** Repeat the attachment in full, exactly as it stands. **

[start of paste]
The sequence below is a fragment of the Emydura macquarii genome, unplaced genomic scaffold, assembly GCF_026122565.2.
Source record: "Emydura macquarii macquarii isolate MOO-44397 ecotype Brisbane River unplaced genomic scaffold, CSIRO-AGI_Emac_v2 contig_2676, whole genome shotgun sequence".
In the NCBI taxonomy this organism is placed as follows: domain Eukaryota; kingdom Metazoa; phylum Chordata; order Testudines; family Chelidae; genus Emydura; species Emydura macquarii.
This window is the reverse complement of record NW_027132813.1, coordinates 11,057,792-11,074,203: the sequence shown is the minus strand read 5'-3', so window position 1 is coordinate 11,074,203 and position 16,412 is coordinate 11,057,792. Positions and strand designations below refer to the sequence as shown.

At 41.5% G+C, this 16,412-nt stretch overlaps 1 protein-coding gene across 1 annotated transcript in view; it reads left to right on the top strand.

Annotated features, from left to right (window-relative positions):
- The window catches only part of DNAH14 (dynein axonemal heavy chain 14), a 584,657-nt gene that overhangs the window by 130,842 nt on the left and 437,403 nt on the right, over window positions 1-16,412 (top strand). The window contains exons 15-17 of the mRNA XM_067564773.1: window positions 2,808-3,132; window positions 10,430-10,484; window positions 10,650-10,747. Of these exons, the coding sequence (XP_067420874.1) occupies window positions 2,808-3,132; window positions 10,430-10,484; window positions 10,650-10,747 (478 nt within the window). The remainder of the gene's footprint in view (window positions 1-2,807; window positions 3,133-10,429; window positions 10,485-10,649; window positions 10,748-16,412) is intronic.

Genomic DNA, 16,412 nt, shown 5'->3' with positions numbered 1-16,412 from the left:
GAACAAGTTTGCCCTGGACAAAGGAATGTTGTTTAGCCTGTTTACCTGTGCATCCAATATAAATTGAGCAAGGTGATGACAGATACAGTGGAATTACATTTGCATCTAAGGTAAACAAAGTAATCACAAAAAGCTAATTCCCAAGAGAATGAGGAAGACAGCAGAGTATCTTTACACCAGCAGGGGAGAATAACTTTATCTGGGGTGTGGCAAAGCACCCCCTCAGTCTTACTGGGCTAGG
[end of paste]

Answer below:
The sequence below is a fragment of the Emydura macquarii genome, unplaced genomic scaffold, assembly GCF_026122565.2.
Source record: "Emydura macquarii macquarii isolate MOO-44397 ecotype Brisbane River unplaced genomic scaffold, CSIRO-AGI_Emac_v2 contig_2676, whole genome shotgun sequence".
In the NCBI taxonomy this organism is placed as follows: domain Eukaryota; kingdom Metazoa; phylum Chordata; order Testudines; family Chelidae; genus Emydura; species Emydura macquarii.
This window is the reverse complement of record NW_027132813.1, coordinates 11,057,792-11,074,203: the sequence shown is the minus strand read 5'-3', so window position 1 is coordinate 11,074,203 and position 16,412 is coordinate 11,057,792. Positions and strand designations below refer to the sequence as shown.

At 41.5% G+C, this 16,412-nt stretch overlaps 1 protein-coding gene across 1 annotated transcript in view; it reads left to right on the top strand.

Annotated features, from left to right (window-relative positions):
- The window catches only part of DNAH14 (dynein axonemal heavy chain 14), a 584,657-nt gene that overhangs the window by 130,842 nt on the left and 437,403 nt on the right, over window positions 1-16,412 (top strand). The window contains exons 15-17 of the mRNA XM_067564773.1: window positions 2,808-3,132; window positions 10,430-10,484; window positions 10,650-10,747. Of these exons, the coding sequence (XP_067420874.1) occupies window positions 2,808-3,132; window positions 10,430-10,484; window positions 10,650-10,747 (478 nt within the window). The remainder of the gene's footprint in view (window positions 1-2,807; window positions 3,133-10,429; window positions 10,485-10,649; window positions 10,748-16,412) is intronic.

Genomic DNA, 16,412 nt, shown 5'->3' with positions numbered 1-16,412 from the left:
GAACAAGTTTGCCCTGGACAAAGGAATGTTGTTTAGCCTGTTTACCTGTGCATCCAATATAAATTGAGCAAGGTGATGACAGATACAGTGGAATTACATTTGCATCTAAGGTAAACAAAGTAATCACAAAAAGCTAATTCCCAAGAGAATGAGGAAGACAGCAGAGTATCTTTACACCAGCAGGGGAGAATAACTTTATCTGGGGTGTGGCAAAGCACCCCCTCAGTCTTACTGGGCTAGG